Boston Public Schools announced on Friday that it would delay the previously-approved changes to school start times following parent backlash.
Earlier this month the Boston School Committee unanimously approved changing school start times, pushing back the first bell for high schoolers and making elementary schools start earlier so that they had an earlier dismissal.
The move sparked backlash from parents, primarily those with kids in elementary school. Many families were scheduled new start times two hours earlier than their current first bell, prompting concerns about how working parents can adjust to the change and the possible increased cost of after-school care.
The Boston NAACP and other groups also spoke out about how the changes would disproportionately harm families of color. After those comments, BPS Superintendent Tommy Chang wrote in a letter to families that the district would take public concerns into account.
On Friday, Chang sent another letter to the BPS community announcing that he would not implement new school start times in 2018.
“Over the past few weeks, we have heard from families, staff, and stakeholders that there are concerns with the implementation of the new start and end times policy,” Chang wrote. “After reflecting on this feedback, we understand that while the new schedule would achieve our goal of supporting academic success for all ages, the shifts to many school start times caused a more significant disruption to family schedules than we intended. That is why I have decided not to implement the new start and end times that we have proposed for the 2018-2019 school year.”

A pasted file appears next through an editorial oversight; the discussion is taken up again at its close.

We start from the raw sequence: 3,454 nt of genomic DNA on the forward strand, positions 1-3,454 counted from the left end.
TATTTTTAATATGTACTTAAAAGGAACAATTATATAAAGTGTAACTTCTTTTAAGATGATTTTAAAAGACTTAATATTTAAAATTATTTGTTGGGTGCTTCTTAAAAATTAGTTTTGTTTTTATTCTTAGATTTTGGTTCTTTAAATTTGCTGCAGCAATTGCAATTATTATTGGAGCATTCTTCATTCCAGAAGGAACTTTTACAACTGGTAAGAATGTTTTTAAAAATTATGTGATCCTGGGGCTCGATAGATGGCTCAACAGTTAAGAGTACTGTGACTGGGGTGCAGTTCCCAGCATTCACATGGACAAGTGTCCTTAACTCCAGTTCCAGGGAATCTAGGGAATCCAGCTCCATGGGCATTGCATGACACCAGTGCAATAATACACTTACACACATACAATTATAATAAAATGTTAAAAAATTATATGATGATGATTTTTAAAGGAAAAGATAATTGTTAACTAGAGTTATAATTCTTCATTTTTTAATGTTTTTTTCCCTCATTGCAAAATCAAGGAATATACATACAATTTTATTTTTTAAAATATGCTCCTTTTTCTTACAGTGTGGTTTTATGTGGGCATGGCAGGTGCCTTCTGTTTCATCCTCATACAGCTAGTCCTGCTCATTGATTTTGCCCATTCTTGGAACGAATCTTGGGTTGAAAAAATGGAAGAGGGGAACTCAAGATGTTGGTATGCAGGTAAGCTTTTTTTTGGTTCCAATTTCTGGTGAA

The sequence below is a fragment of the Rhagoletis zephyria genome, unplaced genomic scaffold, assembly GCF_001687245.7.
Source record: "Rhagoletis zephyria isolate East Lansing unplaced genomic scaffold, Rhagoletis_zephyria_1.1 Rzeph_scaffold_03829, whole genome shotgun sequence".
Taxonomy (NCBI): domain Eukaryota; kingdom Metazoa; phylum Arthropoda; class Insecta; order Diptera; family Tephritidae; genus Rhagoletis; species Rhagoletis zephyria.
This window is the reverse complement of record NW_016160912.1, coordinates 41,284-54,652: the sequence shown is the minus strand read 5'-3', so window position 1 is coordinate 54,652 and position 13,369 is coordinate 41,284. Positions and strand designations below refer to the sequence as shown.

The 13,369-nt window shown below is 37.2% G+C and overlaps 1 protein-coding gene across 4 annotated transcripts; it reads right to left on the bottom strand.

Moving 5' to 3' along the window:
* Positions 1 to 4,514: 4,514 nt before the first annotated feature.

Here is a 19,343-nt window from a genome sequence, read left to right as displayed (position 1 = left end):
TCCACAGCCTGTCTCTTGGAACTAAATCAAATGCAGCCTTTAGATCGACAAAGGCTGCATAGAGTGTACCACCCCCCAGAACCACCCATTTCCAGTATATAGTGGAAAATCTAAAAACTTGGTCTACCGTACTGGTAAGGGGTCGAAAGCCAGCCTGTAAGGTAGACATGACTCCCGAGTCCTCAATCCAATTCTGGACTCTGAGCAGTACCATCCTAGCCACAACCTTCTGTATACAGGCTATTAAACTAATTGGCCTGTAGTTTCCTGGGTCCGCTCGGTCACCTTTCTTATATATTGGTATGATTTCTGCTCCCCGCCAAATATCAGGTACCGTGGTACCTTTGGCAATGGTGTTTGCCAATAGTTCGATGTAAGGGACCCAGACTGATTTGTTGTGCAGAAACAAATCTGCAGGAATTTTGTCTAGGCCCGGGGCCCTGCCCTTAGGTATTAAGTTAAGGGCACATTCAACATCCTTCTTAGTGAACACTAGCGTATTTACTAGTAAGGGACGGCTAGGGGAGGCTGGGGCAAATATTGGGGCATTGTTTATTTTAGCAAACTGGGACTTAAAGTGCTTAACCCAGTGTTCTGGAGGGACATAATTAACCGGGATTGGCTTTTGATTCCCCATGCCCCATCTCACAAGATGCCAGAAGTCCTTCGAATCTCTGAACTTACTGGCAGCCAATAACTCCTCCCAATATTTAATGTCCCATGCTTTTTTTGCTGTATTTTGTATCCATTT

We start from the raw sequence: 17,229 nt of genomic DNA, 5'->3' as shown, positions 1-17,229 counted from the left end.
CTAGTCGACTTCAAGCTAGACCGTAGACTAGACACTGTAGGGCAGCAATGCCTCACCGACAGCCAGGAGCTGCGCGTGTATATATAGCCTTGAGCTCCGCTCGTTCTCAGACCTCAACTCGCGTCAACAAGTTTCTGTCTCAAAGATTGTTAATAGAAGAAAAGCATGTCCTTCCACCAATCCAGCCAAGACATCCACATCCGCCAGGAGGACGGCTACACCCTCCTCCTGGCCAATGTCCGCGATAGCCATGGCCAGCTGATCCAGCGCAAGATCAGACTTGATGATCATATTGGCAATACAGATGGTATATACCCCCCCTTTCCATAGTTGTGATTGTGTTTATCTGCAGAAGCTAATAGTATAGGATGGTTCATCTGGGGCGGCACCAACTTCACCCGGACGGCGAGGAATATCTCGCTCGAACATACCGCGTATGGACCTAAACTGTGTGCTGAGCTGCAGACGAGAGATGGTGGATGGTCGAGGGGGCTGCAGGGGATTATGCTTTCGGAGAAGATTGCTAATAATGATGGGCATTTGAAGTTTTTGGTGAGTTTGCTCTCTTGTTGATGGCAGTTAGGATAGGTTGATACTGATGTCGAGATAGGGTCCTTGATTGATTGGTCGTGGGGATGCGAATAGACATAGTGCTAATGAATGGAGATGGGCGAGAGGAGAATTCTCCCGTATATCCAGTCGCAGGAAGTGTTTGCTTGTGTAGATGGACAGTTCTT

In the coming months, Chang added, BPS will continue its efforts on the issue, including more research and fostering engagement opportunities with families.
“This includes developing a new schedule of start and end times for future school years that is grounded in equity and better meets the needs of our students and families,” Chang wrote. “We must share a collaborative spirit, and work together to find solutions to repair the institutional inequities that persist.”